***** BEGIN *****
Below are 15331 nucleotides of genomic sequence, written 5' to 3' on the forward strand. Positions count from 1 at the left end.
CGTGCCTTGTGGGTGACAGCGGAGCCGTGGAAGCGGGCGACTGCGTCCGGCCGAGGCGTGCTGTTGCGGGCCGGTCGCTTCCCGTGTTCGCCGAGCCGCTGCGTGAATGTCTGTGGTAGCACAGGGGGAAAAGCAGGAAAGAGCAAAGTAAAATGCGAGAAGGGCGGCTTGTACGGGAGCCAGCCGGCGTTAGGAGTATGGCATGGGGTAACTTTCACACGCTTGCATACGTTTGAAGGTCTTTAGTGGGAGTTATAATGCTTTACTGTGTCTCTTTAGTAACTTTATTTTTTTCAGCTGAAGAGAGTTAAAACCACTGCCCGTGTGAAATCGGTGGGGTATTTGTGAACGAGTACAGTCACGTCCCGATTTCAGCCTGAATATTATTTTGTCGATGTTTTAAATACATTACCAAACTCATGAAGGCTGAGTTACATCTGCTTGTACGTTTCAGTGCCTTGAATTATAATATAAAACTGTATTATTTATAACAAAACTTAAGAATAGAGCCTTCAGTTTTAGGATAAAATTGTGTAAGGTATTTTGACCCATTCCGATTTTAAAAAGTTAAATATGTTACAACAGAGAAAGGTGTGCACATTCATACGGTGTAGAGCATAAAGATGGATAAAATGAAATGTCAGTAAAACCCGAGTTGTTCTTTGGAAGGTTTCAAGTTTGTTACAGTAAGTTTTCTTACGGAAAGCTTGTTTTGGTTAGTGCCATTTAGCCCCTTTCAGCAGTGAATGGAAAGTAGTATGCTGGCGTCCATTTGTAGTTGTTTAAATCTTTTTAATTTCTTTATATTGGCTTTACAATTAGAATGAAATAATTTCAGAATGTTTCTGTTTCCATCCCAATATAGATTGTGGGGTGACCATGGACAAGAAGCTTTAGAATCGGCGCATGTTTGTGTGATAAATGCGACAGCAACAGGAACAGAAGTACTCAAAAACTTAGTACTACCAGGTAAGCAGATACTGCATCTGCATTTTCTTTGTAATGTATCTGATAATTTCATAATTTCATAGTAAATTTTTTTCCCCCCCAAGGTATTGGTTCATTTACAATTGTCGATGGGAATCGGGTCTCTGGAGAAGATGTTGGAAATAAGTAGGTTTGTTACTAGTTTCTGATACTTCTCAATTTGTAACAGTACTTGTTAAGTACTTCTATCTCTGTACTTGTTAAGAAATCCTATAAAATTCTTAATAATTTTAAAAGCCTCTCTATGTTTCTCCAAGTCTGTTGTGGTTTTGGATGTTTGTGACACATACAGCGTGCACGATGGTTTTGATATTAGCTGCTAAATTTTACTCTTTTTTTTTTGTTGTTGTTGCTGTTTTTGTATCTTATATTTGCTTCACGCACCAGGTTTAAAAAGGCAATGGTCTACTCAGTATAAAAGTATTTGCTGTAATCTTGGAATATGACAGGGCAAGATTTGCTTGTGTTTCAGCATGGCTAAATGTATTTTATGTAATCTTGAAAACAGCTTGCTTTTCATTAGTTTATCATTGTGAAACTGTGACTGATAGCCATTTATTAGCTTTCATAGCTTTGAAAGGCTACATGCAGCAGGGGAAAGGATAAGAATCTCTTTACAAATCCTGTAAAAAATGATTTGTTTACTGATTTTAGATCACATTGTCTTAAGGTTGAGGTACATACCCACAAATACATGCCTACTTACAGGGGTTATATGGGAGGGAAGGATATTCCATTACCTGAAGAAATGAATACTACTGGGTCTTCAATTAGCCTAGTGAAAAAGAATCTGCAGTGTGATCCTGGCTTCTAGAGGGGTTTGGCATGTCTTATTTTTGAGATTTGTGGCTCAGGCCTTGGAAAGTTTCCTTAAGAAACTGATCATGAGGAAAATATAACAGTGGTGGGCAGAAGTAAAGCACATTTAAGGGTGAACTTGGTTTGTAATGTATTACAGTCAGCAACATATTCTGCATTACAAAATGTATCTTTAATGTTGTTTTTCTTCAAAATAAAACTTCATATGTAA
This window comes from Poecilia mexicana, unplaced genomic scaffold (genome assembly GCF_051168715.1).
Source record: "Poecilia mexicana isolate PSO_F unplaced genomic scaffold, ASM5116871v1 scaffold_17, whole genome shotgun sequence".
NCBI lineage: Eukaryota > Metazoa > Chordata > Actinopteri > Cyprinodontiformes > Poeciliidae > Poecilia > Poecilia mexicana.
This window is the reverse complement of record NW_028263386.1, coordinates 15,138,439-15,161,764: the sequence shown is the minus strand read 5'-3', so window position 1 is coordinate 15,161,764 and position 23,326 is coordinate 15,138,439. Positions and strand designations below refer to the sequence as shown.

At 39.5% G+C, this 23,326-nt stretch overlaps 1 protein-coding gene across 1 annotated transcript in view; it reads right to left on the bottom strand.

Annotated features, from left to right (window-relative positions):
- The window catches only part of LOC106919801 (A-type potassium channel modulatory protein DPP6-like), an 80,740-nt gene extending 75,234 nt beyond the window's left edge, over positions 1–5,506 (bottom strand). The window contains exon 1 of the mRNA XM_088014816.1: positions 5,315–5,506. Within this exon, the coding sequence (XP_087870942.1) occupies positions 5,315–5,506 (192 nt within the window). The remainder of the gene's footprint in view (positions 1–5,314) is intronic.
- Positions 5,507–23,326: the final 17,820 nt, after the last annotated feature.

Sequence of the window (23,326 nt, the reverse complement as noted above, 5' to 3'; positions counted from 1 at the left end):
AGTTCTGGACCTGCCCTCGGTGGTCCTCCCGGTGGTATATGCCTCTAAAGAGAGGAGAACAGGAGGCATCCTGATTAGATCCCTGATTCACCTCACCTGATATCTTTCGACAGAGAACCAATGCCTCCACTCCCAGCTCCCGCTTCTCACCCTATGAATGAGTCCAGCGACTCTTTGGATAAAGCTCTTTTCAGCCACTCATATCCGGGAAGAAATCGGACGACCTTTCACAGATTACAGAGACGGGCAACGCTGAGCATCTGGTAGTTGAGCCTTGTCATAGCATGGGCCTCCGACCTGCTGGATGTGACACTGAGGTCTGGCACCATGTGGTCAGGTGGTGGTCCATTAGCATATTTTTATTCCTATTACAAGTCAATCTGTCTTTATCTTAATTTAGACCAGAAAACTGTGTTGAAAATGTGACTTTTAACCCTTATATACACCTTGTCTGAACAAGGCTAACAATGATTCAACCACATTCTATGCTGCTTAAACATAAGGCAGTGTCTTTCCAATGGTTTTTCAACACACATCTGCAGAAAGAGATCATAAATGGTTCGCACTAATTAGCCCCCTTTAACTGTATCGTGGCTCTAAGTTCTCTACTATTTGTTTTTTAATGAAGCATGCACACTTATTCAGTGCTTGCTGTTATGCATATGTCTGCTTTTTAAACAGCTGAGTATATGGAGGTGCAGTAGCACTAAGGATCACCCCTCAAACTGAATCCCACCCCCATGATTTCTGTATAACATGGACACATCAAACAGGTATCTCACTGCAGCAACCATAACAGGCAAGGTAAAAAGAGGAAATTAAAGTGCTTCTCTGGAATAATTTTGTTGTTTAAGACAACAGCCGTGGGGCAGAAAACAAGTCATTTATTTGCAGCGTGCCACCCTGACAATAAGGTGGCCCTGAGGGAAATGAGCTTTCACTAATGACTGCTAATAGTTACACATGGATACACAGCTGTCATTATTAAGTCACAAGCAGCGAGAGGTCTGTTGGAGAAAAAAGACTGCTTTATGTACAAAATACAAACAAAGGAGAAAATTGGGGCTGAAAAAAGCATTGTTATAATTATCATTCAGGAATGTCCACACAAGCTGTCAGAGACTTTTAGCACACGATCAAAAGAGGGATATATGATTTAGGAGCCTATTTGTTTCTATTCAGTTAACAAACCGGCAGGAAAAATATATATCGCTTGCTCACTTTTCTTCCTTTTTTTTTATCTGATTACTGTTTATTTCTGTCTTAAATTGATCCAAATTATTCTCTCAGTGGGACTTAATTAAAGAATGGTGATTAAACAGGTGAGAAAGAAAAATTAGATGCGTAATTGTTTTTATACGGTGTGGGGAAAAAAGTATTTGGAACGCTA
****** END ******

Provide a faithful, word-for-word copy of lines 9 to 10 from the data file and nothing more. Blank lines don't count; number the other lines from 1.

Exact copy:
- The window catches only part of LOC106919801 (A-type potassium channel modulatory protein DPP6-like), an 80,740-nt gene extending 75,234 nt beyond the window's left edge, over positions 1–5,506 (bottom strand). The window contains exon 1 of the mRNA XM_088014816.1: positions 5,315–5,506. Within this exon, the coding sequence (XP_087870942.1) occupies positions 5,315–5,506 (192 nt within the window). The remainder of the gene's footprint in view (positions 1–5,314) is intronic.
- Positions 5,507–23,326: the final 17,820 nt, after the last annotated feature.